Friday, January 28, 2022

Indie Music: Spencer Elliot, "SE3"

 by Germar Derron

I rarely purposely play an all-instrumental track. But a recent viewing of HBO's Listening to Kenny G has me rethinking my interest in the "genre." And this resistance is ironic considering that I stepped into this world of music appreciation and review from the background of a musician, and an undergrad and grad music major. As a recording arts student and professional, much of my life consisted of mic placement, classical guitars, and recital halls. SE3 sounds nothing like a Mr. G album. But Spencer Elliot possesses a similar master's level of skill, musical knowledge, and unabashed originality.

Years ago a friend asked, "how do you name a song with no lyrics?" That question gets answered on SE3. The voice is an instrument. It's just one that most of us have access to and "play" regularly. Here, the guitar sings. The melodies move and notes bend in a way that is much like a sang language. Each track feels distinct and recalls a setting or emotion.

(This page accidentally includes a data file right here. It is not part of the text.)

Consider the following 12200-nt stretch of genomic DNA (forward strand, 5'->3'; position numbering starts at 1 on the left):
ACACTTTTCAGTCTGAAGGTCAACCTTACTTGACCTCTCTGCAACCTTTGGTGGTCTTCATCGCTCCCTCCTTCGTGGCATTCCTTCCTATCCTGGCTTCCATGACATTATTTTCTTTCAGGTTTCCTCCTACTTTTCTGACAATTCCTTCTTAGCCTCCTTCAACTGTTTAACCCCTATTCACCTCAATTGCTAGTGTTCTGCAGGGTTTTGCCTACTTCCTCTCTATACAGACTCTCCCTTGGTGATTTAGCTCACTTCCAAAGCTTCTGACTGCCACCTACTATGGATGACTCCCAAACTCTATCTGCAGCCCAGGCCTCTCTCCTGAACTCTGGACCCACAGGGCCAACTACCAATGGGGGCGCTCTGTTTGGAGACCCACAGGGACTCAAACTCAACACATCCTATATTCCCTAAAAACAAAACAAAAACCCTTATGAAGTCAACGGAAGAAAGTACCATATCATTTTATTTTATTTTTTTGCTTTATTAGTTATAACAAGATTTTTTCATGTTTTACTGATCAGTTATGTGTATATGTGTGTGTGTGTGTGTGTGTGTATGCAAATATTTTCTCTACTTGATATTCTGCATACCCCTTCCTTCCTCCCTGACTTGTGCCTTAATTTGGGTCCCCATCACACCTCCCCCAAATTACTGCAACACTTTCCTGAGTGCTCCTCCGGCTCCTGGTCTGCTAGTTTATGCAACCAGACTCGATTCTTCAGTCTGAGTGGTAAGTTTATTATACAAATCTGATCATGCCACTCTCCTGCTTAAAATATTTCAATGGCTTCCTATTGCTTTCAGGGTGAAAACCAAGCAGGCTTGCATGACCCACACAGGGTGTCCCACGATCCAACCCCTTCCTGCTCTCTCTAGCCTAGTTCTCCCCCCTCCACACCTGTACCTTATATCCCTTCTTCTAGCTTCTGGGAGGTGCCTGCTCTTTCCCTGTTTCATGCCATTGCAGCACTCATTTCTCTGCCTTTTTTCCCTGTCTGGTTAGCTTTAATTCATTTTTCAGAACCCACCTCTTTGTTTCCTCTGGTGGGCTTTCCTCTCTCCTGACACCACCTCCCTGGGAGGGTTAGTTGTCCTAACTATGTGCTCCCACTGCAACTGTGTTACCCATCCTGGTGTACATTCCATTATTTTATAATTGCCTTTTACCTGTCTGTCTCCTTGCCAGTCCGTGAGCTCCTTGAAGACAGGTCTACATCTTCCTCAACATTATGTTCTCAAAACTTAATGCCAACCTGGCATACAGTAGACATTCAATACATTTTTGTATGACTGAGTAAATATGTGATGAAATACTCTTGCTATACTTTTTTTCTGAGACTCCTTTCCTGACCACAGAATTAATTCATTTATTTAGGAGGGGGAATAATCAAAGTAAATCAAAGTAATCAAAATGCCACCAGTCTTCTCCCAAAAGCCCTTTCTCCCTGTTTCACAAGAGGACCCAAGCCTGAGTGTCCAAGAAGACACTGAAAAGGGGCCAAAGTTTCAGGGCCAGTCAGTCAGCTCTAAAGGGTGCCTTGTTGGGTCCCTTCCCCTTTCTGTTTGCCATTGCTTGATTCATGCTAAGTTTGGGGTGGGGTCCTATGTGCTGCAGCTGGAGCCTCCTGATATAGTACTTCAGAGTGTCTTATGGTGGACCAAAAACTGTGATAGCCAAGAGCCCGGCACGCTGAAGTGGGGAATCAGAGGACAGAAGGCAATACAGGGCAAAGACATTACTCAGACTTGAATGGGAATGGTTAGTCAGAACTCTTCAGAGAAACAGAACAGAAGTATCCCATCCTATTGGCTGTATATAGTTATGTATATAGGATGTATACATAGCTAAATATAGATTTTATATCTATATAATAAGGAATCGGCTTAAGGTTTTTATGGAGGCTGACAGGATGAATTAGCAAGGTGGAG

"Silver Maple" reminds me of Dave Grohl--probably something he could've composed during the In Your Honor sessions. Throughout the album, there are moments of call and response between guitars. It may even go as far as dueling. That tension and partnership may be most blatant on "Elipsos" or "4_20."

The mix throughout is ideal. Each instrument maintains its own space, while also fitting snugly and blending perfectly. And the sound remains bright--not excessively so--even in the darker, warmer, or more complex moments. This isn't "Mary Had a Little Lamb," easy listening, or smooth jazz. It's rock, with clarity.

"The Wolf and The Hawk" has an opening that could be the most beautiful thing recorded in the past 15 years. This track hurts good to listen to - like breaking up with someone you still love. There's nothing left to say, but so much to feel.

I will definitely add a few of these tracks to my playlists.


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